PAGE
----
If you’re a physician who works for a practice that you don’t own, you’re probably wondering if you should start your own medical practice— and you’re likely not the only physician wondering this. Many people across many fields of work wonder whether or not they should branch out on their own, be their own boss, and hopefully become a successful entrepreneur. If this is something you’ve been thinking about, here are four reasons to consider starting your own practice.
#1: More Freedom and Flexibility
Many medical practices are a part of a hospital system, which means that they’re subject to the practices, procedures, regulations, and rules of that hospital. When you start your own practice, you make the rules and all of the decisions as they relate to your practice. You can choose to try a new treatment for your patients if you believe it’s best, you’ll be able to purchase new equipment (as long as you have the funds) — you call all of the shots.
However, since all decisions fall into your hands this means that all responsibilities do too. This includes all financial aspects of owning a practice. You’ll have to come up with the financing it takes to start a business, as well as manage all of the ongoing expenses it takes to run a business.
#2: You Can Start Any Type of Practice You Want
If taking on all of the responsibility sounds like something you’re willing to do, you should start a solo practice. However, if it worries you consider starting a group practice. With this type of structure, you’ll share the responsibility, work burden, financial aspects, and many other things with other medical professionals. Just remember that you forfeit full control, so make sure to go into business with people you trust if you decide to open a group practice.
Other types of medical practices you can start include:
- Urgent care centers
- Travel clinics/Locum tenens
- Hospital-owned clinics
- Federally qualified health centers
- Academic health centers
The amount of freedom and flexibility you want (plus the amount of financing you’ll need) may influence your decision on which type of practice to start.
#3: Medical Practices are a Lucrative Business
Even though there are a lot of upfront costs when it comes to starting a medical practice (e.g., finding a commercial property, equipping your practice with medical equipment, etc.), you’re probably already aware of how much money you can make. Doctors and other healthcare professionals never have to worry about job security because this is a field that is always going to be needed, and isn’t easily replaced by technology. In fact, technological advancements can help you make more money by reaching more people, such as offering virtual appointments.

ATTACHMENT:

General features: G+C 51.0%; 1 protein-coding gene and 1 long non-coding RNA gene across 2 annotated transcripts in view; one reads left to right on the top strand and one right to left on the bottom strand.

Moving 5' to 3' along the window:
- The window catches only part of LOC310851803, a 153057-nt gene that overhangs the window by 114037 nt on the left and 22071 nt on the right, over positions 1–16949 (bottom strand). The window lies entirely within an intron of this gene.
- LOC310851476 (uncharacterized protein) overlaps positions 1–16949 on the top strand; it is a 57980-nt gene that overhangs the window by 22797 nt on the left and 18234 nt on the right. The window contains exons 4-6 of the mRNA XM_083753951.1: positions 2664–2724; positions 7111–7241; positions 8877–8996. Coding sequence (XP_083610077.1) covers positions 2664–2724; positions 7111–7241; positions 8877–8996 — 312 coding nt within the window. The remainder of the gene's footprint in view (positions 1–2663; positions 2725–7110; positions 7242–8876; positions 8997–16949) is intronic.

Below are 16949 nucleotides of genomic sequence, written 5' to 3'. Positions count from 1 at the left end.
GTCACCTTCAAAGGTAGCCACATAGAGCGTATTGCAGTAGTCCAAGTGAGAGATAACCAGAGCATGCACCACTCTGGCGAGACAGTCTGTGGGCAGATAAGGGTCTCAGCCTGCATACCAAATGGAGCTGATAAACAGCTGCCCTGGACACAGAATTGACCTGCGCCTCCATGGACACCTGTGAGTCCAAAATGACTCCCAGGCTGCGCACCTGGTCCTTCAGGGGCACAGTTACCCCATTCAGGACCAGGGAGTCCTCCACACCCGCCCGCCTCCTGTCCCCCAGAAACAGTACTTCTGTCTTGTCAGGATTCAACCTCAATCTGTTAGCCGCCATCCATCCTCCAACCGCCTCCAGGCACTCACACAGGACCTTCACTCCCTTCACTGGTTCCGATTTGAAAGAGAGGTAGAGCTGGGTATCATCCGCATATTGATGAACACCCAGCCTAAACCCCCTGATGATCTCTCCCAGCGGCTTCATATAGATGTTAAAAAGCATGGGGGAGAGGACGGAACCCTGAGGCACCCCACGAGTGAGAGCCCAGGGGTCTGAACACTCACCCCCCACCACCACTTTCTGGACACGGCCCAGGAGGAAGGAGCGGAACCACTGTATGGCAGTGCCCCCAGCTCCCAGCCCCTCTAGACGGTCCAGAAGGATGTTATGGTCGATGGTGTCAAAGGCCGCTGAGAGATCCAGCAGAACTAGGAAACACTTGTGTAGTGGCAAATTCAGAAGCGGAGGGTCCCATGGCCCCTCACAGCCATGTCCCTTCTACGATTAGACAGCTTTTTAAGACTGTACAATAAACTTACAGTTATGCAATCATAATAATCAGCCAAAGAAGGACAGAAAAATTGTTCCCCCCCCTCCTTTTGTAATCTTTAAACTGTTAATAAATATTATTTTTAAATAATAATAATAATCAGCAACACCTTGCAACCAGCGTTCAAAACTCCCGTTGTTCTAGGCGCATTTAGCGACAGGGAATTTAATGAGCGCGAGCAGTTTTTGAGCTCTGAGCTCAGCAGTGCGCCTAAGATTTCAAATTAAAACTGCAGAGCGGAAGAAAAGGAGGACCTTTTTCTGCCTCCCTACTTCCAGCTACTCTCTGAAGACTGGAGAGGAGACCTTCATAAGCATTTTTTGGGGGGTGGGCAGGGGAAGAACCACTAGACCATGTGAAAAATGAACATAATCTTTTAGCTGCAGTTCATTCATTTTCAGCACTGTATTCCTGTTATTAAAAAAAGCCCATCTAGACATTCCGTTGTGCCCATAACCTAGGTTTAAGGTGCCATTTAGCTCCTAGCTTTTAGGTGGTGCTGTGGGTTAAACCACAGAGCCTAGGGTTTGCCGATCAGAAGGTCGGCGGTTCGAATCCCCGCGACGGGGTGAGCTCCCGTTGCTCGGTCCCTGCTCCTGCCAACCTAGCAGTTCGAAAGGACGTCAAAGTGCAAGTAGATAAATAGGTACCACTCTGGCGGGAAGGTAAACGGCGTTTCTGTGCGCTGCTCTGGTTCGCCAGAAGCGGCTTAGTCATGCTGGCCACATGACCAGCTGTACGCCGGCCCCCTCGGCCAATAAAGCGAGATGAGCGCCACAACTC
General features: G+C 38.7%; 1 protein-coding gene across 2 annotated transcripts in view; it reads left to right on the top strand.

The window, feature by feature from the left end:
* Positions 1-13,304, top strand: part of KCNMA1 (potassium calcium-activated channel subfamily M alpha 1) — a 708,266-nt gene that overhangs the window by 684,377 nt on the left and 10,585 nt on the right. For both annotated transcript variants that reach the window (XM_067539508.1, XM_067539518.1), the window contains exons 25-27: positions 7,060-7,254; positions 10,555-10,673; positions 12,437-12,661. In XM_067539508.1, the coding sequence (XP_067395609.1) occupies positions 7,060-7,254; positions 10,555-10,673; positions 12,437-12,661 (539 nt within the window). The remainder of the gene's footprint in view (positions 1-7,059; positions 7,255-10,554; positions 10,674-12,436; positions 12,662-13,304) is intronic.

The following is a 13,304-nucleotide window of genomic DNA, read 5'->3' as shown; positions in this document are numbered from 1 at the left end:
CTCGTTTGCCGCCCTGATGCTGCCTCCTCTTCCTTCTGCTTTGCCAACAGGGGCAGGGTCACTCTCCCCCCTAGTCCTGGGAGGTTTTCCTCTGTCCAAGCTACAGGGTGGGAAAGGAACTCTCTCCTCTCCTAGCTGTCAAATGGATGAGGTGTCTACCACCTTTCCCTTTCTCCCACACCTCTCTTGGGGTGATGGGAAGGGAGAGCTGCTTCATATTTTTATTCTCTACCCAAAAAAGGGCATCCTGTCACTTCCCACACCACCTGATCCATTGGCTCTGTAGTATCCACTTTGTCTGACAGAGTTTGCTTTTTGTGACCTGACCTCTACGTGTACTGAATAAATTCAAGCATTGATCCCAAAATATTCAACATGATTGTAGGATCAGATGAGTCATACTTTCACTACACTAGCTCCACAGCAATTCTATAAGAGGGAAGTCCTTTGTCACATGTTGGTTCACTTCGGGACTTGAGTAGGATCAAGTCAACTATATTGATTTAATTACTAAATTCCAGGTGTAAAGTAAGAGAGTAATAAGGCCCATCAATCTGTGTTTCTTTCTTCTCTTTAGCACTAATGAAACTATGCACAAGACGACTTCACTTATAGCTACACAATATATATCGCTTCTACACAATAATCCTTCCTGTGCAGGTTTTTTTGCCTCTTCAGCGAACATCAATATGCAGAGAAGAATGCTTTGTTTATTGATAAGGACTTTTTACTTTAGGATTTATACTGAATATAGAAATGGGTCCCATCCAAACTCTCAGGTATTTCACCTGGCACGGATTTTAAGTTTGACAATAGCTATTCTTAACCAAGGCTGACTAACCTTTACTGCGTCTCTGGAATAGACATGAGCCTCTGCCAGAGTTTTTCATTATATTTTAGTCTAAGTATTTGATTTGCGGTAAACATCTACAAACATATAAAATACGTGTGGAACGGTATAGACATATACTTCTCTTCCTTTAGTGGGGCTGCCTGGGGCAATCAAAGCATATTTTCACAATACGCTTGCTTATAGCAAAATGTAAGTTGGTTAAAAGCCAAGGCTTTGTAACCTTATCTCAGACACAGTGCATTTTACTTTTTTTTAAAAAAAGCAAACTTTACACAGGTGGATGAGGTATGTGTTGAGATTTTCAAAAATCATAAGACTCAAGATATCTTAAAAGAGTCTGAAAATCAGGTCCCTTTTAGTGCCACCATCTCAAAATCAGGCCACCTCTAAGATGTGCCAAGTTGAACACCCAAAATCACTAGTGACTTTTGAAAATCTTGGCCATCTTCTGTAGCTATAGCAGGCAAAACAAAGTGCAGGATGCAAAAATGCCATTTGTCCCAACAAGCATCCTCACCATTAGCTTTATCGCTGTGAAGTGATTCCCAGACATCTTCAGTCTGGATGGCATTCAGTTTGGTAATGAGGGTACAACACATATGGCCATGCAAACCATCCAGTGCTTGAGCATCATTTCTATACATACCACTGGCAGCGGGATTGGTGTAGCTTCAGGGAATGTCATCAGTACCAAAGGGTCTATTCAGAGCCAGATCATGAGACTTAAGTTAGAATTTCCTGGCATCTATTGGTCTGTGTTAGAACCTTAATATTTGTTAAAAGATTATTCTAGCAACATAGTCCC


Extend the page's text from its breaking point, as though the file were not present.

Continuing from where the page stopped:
Just remember to obtain all of the insurance you’ll need to protect your business from a huge financial blow. Obviously, you’re going to need medical malpractice insurance, but you’re also going to need commercial property insurance in case your property becomes damaged, and workers’ compensation insurance in case your workers get injured on the job.
#4: You Can Choose Which Professionals You Want/Need to Hire
Running any type of business is a lot of work, but the good news is that you can hire whoever you need to help with certain tasks. Some examples of people you may need to hire include:
- Health services administrators
- Medical billers, records clerks, secretaries, and transcriptionists
- Office managers
And of course, you’ll need to hire your medical staff— which can vary depending on the type of practice you choose to open and your area of specialization. You can even hire specialists outside of your areas of expertise, which will allow you to charge extra for their services. A few examples include:
- Urgent Care Physicians
You can also choose to outsource certain functions of your practice by hiring another company to take over those operations for you. Examples include accountants, HR managers, and even recruitment agencies that can help you find employees of all types to staff your practice.
The possibilities are endless when it comes to starting your own practice— especially if you decide to start a solo practice. All of the decisions from your clinic’s hours to the color of your furniture are completely up to you. You can even choose to go into business with a few of your physician friends and start a group practice to take the majority of the burdens of starting a business off your shoulders.